My Will – A Practical Guide

One tends to avoid talking about death and taxes but ensuring that you have a valid and current Will can alleviate further hardship and stress for the loved ones that you leave behind.

1. Consult a professional

Planning your Will can be a complicated and stressful process. It’s a good idea to find someone who has significant experience in estate planning to guide you through the process.  Although “Do-it-yourself” wills seem like an easy alternative, this area of the law is complicated and anyone with significant assets should look for a suitably qualified advisor.

2. Make a list of your assets and liabilities

Before meeting with your advisor, take a comprehensive inventory of your financial assets and liabilities,  such as bank accounts, credit cards, investments, retirement funds, life insurance policies, endowment policies, properties and bonds.

3. Liquidity

You need to ensure that there is sufficient cash in your estate to pay for expenses such as executor fees, funeral costs, master’s fees, outstanding loans, bank overdrafts and credit cards. This liquidity will ensure that non-cash or fixed assets will not need to be liquidated to cover these kinds of expenses. Calculate how much cash your estate will need, should you die.

4. Exercise caution when selecting guardians and trustees

If you have children, naming their legal guardians in the event of your death is a crucial part of the Will drafting process. Be wary of selecting the same person to be both the legal guardian and the trustee—the person in charge of the child’s assets. You don’t want to have one person in charge of everything.

5. Be specific about what your wishes are

Aside from an official Will, write a letter of personal instruction. This may include wishes for funeral arrangements, the location of important documents and account numbers and a list of items not covered in the Will, as well as what you would like done with them. This letter of instruction can also contain instructions on how you wish to be treated should you become incapacitated or placed on life support. This portion of the letter of instruction should take the form of a separate legal document and is often referred to as a Living Will.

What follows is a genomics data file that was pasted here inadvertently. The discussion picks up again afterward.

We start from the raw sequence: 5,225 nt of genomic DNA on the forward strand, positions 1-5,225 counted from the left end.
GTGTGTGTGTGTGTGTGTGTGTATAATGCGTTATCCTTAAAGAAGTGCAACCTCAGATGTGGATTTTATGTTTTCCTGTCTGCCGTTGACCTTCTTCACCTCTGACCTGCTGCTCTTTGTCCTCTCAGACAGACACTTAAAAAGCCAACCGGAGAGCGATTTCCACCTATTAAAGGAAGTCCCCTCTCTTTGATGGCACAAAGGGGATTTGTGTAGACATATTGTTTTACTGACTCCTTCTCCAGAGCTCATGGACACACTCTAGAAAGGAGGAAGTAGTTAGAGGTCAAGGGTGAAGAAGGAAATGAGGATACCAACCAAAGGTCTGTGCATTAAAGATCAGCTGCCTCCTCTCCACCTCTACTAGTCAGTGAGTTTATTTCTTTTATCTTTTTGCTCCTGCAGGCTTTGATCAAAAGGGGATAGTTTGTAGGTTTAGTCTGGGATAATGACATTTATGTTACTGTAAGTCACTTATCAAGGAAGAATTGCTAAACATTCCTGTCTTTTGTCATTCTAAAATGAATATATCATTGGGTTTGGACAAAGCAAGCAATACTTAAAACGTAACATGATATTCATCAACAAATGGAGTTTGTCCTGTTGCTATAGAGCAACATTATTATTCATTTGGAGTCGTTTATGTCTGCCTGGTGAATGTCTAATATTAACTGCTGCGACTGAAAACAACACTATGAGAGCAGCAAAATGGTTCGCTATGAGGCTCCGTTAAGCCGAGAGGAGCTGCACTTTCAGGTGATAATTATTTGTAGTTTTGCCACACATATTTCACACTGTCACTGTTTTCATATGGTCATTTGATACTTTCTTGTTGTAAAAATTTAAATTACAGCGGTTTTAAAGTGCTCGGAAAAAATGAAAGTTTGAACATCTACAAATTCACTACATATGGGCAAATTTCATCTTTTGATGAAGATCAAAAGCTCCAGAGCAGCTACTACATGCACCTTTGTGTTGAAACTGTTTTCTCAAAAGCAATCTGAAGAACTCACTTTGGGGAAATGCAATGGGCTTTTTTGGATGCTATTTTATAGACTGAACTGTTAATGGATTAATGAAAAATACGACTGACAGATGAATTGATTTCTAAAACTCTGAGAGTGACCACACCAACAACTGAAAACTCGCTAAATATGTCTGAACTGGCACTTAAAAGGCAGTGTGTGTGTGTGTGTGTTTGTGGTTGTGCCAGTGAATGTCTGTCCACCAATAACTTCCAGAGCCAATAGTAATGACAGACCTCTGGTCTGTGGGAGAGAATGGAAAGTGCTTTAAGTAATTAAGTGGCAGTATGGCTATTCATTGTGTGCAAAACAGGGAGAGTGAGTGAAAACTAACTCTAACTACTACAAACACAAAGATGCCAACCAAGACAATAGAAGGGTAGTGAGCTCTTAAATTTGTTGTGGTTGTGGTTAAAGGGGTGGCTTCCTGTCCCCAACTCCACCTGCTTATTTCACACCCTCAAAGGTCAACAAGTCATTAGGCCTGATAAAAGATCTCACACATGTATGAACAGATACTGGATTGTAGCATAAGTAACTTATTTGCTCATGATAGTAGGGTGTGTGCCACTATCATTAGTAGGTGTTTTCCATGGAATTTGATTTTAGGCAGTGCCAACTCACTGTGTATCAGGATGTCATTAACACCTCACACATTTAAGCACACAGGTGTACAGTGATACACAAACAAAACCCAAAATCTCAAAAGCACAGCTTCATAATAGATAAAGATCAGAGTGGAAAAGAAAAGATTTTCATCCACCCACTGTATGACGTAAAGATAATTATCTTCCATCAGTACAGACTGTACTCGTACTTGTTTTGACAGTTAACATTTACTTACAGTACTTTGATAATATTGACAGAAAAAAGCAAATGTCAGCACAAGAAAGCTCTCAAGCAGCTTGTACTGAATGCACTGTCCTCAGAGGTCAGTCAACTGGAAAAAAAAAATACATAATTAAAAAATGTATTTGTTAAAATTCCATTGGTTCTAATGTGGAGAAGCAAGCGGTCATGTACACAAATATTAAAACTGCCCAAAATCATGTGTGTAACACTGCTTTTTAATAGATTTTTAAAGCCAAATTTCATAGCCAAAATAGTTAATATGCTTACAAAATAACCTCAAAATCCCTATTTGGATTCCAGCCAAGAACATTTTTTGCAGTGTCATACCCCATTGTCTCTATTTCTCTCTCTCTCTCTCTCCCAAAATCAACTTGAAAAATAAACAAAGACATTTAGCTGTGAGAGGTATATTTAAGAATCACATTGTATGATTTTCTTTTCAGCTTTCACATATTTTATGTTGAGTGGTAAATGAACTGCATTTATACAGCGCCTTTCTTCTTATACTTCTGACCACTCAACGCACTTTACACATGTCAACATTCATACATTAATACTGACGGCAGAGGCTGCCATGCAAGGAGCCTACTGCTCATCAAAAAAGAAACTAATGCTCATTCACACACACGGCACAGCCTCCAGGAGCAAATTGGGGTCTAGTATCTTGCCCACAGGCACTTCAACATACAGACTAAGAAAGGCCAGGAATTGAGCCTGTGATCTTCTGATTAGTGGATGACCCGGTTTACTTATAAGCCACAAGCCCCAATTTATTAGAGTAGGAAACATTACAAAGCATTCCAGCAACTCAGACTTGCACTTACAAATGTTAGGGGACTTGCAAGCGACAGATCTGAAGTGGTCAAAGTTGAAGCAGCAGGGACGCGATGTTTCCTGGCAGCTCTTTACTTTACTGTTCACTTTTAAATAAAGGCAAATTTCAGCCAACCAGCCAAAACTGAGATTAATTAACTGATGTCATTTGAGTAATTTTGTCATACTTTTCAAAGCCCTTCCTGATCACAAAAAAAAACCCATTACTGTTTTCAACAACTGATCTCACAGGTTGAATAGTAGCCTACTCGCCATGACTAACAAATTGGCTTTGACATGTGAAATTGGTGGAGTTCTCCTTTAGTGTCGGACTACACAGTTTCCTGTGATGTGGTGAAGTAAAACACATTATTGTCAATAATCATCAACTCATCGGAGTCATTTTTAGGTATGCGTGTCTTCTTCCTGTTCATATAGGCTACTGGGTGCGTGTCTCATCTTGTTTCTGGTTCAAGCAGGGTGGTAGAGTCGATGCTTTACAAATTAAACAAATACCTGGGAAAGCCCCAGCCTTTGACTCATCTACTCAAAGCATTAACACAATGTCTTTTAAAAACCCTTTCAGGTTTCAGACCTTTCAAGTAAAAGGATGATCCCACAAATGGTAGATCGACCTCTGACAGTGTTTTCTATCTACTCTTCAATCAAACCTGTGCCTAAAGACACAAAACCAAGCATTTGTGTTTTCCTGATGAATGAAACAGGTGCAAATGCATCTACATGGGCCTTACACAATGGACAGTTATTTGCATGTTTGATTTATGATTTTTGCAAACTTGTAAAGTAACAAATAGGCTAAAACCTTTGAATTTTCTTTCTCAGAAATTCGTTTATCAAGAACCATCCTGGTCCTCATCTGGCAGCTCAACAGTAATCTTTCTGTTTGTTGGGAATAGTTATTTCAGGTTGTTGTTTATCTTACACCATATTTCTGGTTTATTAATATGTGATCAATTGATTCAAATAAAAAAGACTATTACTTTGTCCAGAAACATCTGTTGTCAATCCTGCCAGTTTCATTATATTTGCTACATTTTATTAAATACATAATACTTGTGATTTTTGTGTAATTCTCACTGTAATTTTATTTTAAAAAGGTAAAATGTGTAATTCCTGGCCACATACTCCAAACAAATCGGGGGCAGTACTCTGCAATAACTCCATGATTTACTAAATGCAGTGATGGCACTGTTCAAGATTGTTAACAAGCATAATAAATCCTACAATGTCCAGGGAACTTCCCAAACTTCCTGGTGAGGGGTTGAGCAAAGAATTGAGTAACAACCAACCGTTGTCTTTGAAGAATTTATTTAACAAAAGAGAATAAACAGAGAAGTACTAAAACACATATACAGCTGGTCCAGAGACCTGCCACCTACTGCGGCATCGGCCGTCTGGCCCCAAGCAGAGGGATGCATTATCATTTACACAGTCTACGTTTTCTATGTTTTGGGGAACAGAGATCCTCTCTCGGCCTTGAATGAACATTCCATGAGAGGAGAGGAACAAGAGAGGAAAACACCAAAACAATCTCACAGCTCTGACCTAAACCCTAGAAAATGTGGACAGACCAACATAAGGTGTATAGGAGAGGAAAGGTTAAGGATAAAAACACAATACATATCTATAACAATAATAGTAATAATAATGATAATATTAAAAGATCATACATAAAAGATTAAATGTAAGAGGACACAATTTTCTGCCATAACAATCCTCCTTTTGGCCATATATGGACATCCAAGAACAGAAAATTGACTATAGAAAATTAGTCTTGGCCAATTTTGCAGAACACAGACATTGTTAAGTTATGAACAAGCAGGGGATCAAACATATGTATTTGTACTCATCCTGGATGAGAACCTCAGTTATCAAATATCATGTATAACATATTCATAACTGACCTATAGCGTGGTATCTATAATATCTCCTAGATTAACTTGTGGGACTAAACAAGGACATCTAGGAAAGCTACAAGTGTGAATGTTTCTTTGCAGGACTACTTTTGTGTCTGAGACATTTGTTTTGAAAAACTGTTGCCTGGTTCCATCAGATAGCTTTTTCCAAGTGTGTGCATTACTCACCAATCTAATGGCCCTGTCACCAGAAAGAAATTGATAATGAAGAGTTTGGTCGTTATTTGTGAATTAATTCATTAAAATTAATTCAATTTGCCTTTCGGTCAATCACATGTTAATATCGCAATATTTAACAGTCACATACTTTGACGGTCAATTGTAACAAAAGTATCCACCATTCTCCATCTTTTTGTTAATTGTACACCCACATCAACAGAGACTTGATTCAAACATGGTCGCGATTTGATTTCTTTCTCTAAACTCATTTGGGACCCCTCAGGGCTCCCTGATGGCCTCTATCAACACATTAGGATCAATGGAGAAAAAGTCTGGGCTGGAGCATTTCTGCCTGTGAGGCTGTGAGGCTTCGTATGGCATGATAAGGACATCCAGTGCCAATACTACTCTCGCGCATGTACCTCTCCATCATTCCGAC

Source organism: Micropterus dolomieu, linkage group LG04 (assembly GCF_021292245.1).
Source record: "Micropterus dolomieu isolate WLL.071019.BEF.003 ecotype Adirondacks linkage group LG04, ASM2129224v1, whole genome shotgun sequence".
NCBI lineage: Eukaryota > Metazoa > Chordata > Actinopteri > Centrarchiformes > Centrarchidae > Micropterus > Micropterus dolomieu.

6. Ensure your Will is safely kept

It is critical that you ensure that your Will is kept in a safe and accessible location, that is known by your executor and heirs. It is also important to ensure that documents such as your ID, marriage certificate, antenuptial contract, title deeds, and insurance policy details are also stored in a location that is known and accessible to your executor and heirs.


Estate planning requires an in-depth understanding of income tax, estate duties, and personal and business-related legislative frameworks. Wills for you and your family are an essential part of your Estate. They are more than legal documents; they protect your legacy.

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